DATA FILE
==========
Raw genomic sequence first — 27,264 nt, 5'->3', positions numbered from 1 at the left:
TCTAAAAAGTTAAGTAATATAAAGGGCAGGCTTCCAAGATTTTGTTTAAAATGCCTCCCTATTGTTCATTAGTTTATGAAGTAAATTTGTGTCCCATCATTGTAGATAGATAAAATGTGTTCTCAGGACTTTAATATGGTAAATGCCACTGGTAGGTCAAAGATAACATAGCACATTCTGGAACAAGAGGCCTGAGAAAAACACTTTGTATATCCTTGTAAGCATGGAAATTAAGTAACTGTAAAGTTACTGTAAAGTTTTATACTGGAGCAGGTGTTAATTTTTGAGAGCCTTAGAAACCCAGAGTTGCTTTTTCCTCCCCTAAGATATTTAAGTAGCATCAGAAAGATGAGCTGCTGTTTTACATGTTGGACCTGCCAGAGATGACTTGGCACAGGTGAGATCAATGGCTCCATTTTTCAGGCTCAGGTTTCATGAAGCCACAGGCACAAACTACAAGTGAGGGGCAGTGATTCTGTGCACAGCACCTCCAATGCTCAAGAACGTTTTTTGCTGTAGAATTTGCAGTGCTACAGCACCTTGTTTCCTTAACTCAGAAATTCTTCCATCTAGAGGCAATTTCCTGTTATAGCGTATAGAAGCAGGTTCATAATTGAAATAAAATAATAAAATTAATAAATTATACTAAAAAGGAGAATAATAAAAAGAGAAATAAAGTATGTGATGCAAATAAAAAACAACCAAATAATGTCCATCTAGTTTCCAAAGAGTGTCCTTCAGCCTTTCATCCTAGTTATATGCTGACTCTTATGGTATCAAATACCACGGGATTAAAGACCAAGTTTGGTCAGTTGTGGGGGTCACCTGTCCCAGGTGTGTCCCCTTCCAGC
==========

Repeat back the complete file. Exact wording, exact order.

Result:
Raw genomic sequence first — 27,264 nt, 5'->3', positions numbered from 1 at the left:
TCTAAAAAGTTAAGTAATATAAAGGGCAGGCTTCCAAGATTTTGTTTAAAATGCCTCCCTATTGTTCATTAGTTTATGAAGTAAATTTGTGTCCCATCATTGTAGATAGATAAAATGTGTTCTCAGGACTTTAATATGGTAAATGCCACTGGTAGGTCAAAGATAACATAGCACATTCTGGAACAAGAGGCCTGAGAAAAACACTTTGTATATCCTTGTAAGCATGGAAATTAAGTAACTGTAAAGTTACTGTAAAGTTTTATACTGGAGCAGGTGTTAATTTTTGAGAGCCTTAGAAACCCAGAGTTGCTTTTTCCTCCCCTAAGATATTTAAGTAGCATCAGAAAGATGAGCTGCTGTTTTACATGTTGGACCTGCCAGAGATGACTTGGCACAGGTGAGATCAATGGCTCCATTTTTCAGGCTCAGGTTTCATGAAGCCACAGGCACAAACTACAAGTGAGGGGCAGTGATTCTGTGCACAGCACCTCCAATGCTCAAGAACGTTTTTTGCTGTAGAATTTGCAGTGCTACAGCACCTTGTTTCCTTAACTCAGAAATTCTTCCATCTAGAGGCAATTTCCTGTTATAGCGTATAGAAGCAGGTTCATAATTGAAATAAAATAATAAAATTAATAAATTATACTAAAAAGGAGAATAATAAAAAGAGAAATAAAGTATGTGATGCAAATAAAAAACAACCAAATAATGTCCATCTAGTTTCCAAAGAGTGTCCTTCAGCCTTTCATCCTAGTTATATGCTGACTCTTATGGTATCAAATACCACGGGATTAAAGACCAAGTTTGGTCAGTTGTGGGGGTCACCTGTCCCAGGTGTGTCCCCTTCCAGC